Custom forms are yet another way to improve the relevance of calls to action both on the front end – how users view it, and on the back end – to the person it is delivered to. And while many power plugins (such as Gravity Forms) offer easy customization and ready to use widgets, you have little room to enjoy the benefit of such functionality unless you can easily use these variations into custom sidebars, based on the content offered in a given page.

Creating Custom Forms in Gravity Forms

Gravity Forms, our plugin of choice for creating and managing forms across WordPress websites, allows you to create as many forms as you need. Customization is defined based on some or all of the following criteria:
  • Different purpose – contact us, sign up for newsletter, subscribe for a convention – the options are endless
  • Different structure – based on your purpose for a given form, you can and should adjust the proper layout with the right fields
  • Different notification lists – you may choose to have each form destined to a different person in your organization: job applications to HR, leads to marketing and so on
  • Different CSS style – Gravity Forms provides a way to modify a given form’s CSS and by that you can dress it up differently and make it stand out as a call to action
Forms may be inserted into content with a shortcode, or as a drag and drop widget inside any of your theme’s sidebars

Considerations for Placing Custom Forms

Forms should bond with content. To that end, you should have the ability to place them at the right place and not settle due to theme limits and WordPress basic functionality. Were should you put it? if you choose to have it placed somewhere in your content, you may use the shortcode. But sometimes, you will need some texts and graphics to tell your story all the way to the desired call to action – in that case – a form. There are three major questions you should ask yourself as to forms structure and position:
  1. Which pages and posts should include a form? unless you have no reason to place more than one form on your site, you will run into this question. if you have something to offer and want people to show their interest and engage, there will be many cases where a simple form will be the best solution, in addition to comments and other methods.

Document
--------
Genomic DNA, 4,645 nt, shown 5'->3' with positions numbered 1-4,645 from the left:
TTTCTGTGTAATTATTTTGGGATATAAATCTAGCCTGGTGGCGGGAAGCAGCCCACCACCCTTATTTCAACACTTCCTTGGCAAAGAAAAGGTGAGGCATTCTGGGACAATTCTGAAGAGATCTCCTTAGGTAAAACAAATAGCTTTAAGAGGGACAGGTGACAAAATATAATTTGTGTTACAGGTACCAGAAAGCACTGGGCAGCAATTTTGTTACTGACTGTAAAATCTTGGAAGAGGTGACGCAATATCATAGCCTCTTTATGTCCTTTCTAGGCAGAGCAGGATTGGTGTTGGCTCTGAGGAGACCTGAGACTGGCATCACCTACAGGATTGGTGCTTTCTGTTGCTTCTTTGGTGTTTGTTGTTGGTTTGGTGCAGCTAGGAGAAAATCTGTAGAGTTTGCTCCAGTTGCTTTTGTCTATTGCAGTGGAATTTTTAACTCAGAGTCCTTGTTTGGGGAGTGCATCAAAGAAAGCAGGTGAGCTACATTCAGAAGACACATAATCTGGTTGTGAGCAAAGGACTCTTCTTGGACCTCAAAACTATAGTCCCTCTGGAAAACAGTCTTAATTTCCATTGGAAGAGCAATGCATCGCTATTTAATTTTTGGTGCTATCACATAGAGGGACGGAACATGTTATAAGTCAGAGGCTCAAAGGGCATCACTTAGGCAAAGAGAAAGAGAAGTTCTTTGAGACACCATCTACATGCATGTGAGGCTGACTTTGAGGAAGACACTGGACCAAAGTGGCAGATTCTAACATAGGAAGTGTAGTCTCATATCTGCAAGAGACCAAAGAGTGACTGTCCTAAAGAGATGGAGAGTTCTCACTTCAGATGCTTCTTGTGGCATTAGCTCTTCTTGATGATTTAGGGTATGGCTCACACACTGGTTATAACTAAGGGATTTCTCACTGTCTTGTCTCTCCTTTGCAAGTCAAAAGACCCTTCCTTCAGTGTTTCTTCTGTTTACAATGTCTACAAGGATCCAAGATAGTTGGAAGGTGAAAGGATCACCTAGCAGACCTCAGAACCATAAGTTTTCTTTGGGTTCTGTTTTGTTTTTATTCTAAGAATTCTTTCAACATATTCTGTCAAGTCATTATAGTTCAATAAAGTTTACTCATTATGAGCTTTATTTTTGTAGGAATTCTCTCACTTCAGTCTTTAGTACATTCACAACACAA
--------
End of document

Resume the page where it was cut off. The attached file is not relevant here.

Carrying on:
2. Inside the page – where should I put it?
  3. What would be the most effective structure of the form – what design, which fields, what’s the best title, should I use description?
Having wondered about the same problems and considerations, we’ve came to appreciate the power of being able to A/B test these forms and base our decisions on data and hard evidence.

 A/B Test Custom Forms and Determine The Best Location

Gravity Forms includes a built in feature which counts views and compares them against submissions in order to show you the conversion rate. This is always an eye opening experience to see how well, or how poor forms performs. Analyzing the cause for that is a must and it should take into account quite a few factors such as the overall design of the page as a call to action, page speed and more. If you want to determine which pages or posts should include the form, clone the form and have it set with a different ID and identical structure. Change any feature as you may and place them into different pages or posts. You may create two different version of a given page and use Power Widgets to place the form widgets on different sidebars – primary and bottom for example – in order to determine the best performing form. Track results with Google Analytics and identify the best performing form, the best location inside the page and the most relevant pieces of your content for the job. You may find In Page Analytics handy, mostly for forms which are located under the fold and find out how many people are scrolling down and clicking links in this part of the page

custom forms

So How Power Widgets Comes to Play?

A shortcode is a great way to apply advanced functionality inside the content area. As mentioned above, Gravity Forms may be embedded either as a shortcode inside the content, or as a widget placed in any widget area your theme has to offer. It has downsides too. Firstly, if you have some people who are authorized to touch your content, it increases the probability for an unintended deletion of such a shortcode. Secondly, its a manual operation. Using widgets where appropriate solves both problems: content is free from the sensitive shortcode, and with Power Widgets you can set the right pattern to include the form (or two, if you are to conduct an A/B test) and bundle it with anything else appropriate into a custom widget area.  


To set the record straight: none of the plugins and services mentioned in our blog or on our website is associated with us. We do not participate in affiliate plans and unless specifically mentioned otherwise, all links are regular links and are not part of any affiliate program. We do like to use examples which are based on our experience and like to highlight noteworthy products and services.